In this week’s article, I feel compelled to revisit a subject I first wrote about way back in 2006, as I am still feeling a bit disappointed that after all these years it still has not reached the boiling point as far as the local culinary industry is concerned. This is the subject of Caribbean cuisine.
It is easy to say what traditional foods you have grown up eating: cou-cou and flying fish, if you are Barbadian; curry goat, if you are Jamaican; callaloo, if you are Trinidadian; and oil down, if you are Grenadian, to name a few.
When you speak of “cuisine”, which is described as a style or method of cooking, especially as characteristic of a particular country, region, or establishment, it conjures up images of not just food, but top quality food. It also creates visions of expensive cutlery, crockery and china, tall chef hats and the most refined dishes. It brings to mind fine wines, exotic creations with fancy French and Italian names that you can barely pronounce and that you associate with classy restaurants catering to à la carte dining.
For most of us, cuisine hardly brings to mind the soups and stews our mothers and grandmothers fussed over for hours, or the cou-cou they turned to perfection, burning up as many calories in the process as they would replace when they ate it later.
When we think cuisine, rarely do we consider the flying fish with their spines broken and their tails tucked into the mouth cavities, or meticulously boned and rolled, floating in a spicy butter sauce. Yet, isn’t that what Caribbean cuisine is all about?
So, why shouldn’t Caribbean food be seen as classy food? Why shouldn’t we expect to order cou-cou and flying fish in fancy restaurants, or steamed pudding and pickled pork, perfectly prepared by chefs who understand their cuisine?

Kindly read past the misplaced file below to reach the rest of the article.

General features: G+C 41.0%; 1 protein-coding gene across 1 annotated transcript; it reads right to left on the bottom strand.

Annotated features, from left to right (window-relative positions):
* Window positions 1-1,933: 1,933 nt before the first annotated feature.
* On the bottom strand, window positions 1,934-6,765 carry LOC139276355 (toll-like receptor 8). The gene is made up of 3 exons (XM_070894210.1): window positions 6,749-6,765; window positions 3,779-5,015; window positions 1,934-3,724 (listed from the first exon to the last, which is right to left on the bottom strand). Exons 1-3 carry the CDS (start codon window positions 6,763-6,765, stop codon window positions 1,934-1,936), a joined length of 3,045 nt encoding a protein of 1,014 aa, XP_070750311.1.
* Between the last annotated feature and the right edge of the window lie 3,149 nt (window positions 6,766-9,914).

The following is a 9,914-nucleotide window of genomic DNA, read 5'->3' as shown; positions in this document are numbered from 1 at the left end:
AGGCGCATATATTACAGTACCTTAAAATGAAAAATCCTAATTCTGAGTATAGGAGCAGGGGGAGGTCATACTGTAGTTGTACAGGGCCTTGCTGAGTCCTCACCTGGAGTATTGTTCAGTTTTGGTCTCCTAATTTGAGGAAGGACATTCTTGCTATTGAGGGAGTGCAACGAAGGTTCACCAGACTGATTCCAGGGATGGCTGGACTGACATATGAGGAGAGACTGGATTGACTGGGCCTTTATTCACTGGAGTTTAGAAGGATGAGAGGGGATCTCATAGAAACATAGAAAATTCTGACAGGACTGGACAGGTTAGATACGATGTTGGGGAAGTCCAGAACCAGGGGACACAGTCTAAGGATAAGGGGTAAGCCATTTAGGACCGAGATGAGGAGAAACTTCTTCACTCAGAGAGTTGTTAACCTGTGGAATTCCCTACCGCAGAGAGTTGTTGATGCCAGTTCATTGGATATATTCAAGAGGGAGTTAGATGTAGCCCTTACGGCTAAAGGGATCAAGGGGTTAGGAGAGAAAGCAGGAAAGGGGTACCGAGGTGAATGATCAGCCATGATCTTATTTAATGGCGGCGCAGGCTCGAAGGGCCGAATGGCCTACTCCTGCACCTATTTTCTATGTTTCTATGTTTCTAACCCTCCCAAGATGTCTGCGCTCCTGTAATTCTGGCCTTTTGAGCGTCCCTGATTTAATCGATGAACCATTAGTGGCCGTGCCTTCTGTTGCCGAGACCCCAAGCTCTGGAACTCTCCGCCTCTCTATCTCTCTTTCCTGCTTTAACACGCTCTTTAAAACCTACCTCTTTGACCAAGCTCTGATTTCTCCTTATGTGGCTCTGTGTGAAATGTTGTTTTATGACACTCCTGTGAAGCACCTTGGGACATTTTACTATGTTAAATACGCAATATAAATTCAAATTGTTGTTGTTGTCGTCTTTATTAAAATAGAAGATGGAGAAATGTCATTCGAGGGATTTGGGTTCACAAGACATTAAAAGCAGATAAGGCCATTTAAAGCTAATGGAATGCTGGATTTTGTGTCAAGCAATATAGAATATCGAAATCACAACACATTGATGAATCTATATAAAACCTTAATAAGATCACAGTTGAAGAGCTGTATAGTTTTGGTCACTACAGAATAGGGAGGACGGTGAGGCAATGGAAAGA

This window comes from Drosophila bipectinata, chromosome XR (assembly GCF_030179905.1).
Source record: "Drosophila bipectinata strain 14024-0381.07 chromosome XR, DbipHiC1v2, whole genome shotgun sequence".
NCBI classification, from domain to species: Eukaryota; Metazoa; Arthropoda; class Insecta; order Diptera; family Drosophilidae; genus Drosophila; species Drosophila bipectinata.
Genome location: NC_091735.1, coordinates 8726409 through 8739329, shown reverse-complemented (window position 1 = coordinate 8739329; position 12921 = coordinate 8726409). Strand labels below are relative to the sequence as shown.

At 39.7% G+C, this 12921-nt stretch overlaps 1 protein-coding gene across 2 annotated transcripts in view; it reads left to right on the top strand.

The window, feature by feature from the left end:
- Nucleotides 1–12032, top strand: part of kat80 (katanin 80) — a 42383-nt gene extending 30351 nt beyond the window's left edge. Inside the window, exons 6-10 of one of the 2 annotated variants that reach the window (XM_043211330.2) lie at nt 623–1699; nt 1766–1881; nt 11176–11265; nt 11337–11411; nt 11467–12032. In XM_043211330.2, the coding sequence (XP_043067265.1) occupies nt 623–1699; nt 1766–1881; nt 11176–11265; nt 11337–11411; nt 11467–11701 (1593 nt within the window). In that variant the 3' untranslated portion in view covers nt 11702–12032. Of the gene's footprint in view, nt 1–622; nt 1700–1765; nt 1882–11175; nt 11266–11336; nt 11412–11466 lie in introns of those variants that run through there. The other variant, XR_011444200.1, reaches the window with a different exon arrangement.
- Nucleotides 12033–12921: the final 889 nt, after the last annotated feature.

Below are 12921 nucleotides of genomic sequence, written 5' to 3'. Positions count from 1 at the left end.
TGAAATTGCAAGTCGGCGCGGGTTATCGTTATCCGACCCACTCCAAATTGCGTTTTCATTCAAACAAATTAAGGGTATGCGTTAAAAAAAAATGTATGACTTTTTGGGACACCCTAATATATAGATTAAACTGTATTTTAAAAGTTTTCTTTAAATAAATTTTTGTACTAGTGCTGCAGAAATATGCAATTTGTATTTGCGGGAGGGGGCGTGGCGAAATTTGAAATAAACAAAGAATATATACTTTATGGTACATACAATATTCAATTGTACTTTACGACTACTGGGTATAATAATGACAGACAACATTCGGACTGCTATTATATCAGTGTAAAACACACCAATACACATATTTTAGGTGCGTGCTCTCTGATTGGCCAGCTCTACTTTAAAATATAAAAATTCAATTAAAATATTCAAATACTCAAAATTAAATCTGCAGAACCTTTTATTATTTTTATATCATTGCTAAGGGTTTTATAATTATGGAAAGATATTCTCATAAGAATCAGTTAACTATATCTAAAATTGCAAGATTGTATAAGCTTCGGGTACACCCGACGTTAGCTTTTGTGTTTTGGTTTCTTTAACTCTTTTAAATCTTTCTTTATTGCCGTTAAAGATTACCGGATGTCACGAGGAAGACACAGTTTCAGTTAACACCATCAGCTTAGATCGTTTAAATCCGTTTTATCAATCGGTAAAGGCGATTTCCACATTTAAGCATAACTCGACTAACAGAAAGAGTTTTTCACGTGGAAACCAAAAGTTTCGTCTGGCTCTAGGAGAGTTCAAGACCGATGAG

Have all the wonderful dishes that were seasoned into our childhood memories been relegated to the level of an American hotdog and soda?
Are we willing to accept that, as a developing people, we have never achieved any culinary knowledge that would take us beyond preparing anything but survival food?
Imagine this writer sitting as the only Caribbean-born member of a Caribbean culinary organization for four years and experiencing the expatriate members attempting, with great difficulty I might add, to develop a definition of Caribbean cuisine. Their problem was due clearly to the fact that they were not true sons of the soil.
You see, Caribbean cuisine comes from within the heart of Caribbean people; it is born within us. It is shaped by the sea around us and the ocean-flavoured air that lingers on our palates daily. It is influenced by the flavours of the soil in which our crops are grown, giving produce – though common to every region – that distinctive flavour.
Caribbean cuisine is also inherited from our parents and grandparents; the way they seasoned food, the way they cooked vegetables and the way they marinated meats. For example, the manner in which they soaked chicken, fish and pork overnight in lime and salt, before lavishly coating and stuffing them with a combination of their favourite homemade preserved herbs, commonly known as “seasoning”.